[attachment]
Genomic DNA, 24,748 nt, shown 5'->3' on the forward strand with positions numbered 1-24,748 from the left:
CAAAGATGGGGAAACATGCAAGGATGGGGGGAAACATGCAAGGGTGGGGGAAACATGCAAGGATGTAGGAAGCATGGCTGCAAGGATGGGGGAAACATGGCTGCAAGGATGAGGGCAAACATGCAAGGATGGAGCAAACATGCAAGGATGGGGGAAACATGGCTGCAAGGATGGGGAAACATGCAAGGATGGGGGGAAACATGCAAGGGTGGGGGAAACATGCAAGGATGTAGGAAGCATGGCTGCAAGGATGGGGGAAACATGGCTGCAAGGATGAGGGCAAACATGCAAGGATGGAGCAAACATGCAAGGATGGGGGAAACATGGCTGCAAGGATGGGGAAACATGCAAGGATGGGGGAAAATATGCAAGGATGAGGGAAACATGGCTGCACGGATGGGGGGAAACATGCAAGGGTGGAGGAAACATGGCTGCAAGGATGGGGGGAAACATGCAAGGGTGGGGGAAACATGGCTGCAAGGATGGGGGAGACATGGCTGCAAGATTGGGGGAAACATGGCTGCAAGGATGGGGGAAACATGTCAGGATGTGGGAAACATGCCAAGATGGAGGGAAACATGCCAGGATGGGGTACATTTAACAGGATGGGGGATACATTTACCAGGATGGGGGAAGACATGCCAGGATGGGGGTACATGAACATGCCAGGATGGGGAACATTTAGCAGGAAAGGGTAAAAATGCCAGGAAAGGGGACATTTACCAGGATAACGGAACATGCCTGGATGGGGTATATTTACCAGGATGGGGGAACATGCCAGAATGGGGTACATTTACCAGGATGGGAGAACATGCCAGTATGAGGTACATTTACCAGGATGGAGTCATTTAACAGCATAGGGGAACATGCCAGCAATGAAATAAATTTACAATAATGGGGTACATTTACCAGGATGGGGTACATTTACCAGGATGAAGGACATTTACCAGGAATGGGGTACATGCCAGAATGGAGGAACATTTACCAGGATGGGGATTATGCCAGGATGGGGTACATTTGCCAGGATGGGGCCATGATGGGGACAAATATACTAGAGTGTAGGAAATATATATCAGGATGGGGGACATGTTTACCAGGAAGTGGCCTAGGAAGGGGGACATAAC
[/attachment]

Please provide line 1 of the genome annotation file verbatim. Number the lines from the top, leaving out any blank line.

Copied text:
Genomic DNA, 24,748 nt, shown 5'->3' on the forward strand with positions numbered 1-24,748 from the left: